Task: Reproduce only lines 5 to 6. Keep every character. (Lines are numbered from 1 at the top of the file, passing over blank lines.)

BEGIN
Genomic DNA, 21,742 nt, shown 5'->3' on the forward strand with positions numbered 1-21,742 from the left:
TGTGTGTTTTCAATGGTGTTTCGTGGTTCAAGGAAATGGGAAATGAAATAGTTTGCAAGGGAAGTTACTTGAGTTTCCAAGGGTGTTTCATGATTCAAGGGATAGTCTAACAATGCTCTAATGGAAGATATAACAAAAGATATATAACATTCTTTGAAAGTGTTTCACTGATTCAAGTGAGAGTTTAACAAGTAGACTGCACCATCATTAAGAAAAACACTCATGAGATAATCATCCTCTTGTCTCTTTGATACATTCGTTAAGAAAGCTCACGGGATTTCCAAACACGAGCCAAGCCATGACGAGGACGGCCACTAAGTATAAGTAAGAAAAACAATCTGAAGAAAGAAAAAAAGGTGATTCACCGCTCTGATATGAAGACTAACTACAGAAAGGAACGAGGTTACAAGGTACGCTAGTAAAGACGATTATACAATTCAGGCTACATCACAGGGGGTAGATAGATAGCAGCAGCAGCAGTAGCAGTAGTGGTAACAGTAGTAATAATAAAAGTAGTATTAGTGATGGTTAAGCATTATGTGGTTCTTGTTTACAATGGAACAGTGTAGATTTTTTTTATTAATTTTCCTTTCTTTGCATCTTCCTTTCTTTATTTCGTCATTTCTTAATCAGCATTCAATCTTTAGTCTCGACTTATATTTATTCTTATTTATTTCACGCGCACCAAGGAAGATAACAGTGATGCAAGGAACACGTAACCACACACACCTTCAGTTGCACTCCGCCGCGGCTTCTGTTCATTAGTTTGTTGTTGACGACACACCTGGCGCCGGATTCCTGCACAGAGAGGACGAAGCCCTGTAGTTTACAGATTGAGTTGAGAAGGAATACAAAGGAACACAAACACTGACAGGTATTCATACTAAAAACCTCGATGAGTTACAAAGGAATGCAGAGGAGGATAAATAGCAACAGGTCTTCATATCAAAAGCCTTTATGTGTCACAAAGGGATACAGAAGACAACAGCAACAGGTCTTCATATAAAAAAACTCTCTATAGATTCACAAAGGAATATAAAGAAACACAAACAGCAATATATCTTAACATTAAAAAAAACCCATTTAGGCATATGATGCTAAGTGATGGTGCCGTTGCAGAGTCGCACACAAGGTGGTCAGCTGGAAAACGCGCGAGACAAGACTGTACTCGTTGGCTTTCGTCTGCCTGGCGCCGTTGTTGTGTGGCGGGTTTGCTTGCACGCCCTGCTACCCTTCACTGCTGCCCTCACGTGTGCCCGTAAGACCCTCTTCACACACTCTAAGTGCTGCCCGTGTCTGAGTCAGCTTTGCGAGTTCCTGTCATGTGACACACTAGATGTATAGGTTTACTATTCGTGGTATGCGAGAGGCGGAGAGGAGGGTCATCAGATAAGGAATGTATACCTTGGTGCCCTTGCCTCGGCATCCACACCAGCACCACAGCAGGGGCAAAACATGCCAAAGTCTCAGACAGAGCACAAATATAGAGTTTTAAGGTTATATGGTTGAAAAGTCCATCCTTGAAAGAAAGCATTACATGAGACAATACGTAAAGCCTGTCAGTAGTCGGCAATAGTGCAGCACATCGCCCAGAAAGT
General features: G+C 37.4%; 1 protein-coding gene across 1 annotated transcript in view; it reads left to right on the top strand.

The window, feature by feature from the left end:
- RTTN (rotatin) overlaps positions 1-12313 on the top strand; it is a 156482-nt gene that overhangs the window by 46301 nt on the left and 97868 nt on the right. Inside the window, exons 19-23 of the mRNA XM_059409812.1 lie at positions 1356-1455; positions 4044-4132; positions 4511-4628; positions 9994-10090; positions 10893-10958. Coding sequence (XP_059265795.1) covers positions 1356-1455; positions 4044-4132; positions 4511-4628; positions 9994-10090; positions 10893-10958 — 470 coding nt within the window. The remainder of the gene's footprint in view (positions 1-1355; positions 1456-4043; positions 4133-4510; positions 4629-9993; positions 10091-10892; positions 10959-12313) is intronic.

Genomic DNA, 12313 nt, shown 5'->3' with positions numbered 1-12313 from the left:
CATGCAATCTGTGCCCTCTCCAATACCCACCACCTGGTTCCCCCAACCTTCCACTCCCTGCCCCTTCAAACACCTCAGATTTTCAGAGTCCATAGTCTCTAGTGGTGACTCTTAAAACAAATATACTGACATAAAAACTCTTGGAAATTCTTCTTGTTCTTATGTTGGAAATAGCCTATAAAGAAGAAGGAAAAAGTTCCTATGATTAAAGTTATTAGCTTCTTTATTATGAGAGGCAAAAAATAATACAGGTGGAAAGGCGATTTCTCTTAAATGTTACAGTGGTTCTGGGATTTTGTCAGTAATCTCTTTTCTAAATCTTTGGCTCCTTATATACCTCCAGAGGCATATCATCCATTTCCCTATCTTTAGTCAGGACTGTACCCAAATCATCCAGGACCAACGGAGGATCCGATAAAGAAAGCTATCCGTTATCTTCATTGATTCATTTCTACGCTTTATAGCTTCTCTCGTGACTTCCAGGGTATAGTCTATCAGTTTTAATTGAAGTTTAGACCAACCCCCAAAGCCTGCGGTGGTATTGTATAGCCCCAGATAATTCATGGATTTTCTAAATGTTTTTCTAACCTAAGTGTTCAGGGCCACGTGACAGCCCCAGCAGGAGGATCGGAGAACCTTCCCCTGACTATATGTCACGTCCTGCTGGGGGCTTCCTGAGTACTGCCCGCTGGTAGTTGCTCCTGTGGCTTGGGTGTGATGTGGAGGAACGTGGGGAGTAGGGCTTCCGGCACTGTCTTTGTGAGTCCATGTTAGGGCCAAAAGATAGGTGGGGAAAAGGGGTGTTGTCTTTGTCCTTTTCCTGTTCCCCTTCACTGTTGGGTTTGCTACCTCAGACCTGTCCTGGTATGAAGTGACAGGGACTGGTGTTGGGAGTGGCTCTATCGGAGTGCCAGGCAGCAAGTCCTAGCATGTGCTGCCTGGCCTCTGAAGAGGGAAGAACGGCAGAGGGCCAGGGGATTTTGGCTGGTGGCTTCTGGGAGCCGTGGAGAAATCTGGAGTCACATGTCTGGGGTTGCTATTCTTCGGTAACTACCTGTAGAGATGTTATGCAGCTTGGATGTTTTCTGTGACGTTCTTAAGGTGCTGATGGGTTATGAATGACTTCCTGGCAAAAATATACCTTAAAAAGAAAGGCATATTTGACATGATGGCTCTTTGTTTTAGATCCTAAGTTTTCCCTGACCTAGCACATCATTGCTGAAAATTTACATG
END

- RTTN (rotatin) overlaps positions 1-12313 on the top strand; it is a 156482-nt gene that overhangs the window by 46301 nt on the left and 97868 nt on the right. Inside the window, exons 19-23 of the mRNA XM_059409812.1 lie at positions 1356-1455; positions 4044-4132; positions 4511-4628; positions 9994-10090; positions 10893-10958. Coding sequence (XP_059265795.1) covers positions 1356-1455; positions 4044-4132; positions 4511-4628; positions 9994-10090; positions 10893-10958 — 470 coding nt within the window. The remainder of the gene's footprint in view (positions 1-1355; positions 1456-4043; positions 4133-4510; positions 4629-9993; positions 10091-10892; positions 10959-12313) is intronic.

Genomic DNA, 12313 nt, shown 5'->3' with positions numbered 1-12313 from the left: